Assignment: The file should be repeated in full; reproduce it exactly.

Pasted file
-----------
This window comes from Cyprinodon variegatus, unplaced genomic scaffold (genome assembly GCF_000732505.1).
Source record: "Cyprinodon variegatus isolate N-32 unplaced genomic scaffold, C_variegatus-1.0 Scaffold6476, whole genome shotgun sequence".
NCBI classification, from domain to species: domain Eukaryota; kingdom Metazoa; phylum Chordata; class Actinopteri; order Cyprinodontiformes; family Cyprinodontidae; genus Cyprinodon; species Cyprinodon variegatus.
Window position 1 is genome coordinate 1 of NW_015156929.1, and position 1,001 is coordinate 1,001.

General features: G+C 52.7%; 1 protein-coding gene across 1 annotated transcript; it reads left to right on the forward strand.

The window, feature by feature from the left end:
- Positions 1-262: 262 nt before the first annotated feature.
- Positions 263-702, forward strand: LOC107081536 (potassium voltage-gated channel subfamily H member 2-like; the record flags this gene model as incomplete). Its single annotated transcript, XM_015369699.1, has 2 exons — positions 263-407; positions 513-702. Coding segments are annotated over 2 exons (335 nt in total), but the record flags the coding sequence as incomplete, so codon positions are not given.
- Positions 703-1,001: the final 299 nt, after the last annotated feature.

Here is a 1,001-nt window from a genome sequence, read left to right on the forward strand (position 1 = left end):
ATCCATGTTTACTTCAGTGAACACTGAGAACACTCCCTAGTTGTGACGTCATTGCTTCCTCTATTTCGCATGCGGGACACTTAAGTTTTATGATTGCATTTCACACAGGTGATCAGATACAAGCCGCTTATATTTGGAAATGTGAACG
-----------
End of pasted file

This window comes from Cyprinodon variegatus, unplaced genomic scaffold (genome assembly GCF_000732505.1).
Source record: "Cyprinodon variegatus isolate N-32 unplaced genomic scaffold, C_variegatus-1.0 Scaffold6476, whole genome shotgun sequence".
NCBI classification, from domain to species: domain Eukaryota; kingdom Metazoa; phylum Chordata; class Actinopteri; order Cyprinodontiformes; family Cyprinodontidae; genus Cyprinodon; species Cyprinodon variegatus.
Window position 1 is genome coordinate 1 of NW_015156929.1, and position 1,001 is coordinate 1,001.

General features: G+C 52.7%; 1 protein-coding gene across 1 annotated transcript; it reads left to right on the forward strand.

The window, feature by feature from the left end:
- Positions 1-262: 262 nt before the first annotated feature.
- Positions 263-702, forward strand: LOC107081536 (potassium voltage-gated channel subfamily H member 2-like; the record flags this gene model as incomplete). Its single annotated transcript, XM_015369699.1, has 2 exons — positions 263-407; positions 513-702. Coding segments are annotated over 2 exons (335 nt in total), but the record flags the coding sequence as incomplete, so codon positions are not given.
- Positions 703-1,001: the final 299 nt, after the last annotated feature.

Here is a 1,001-nt window from a genome sequence, read left to right on the forward strand (position 1 = left end):
ATCCATGTTTACTTCAGTGAACACTGAGAACACTCCCTAGTTGTGACGTCATTGCTTCCTCTATTTCGCATGCGGGACACTTAAGTTTTATGATTGCATTTCACACAGGTGATCAGATACAAGCCGCTTATATTTGGAAATGTGAACG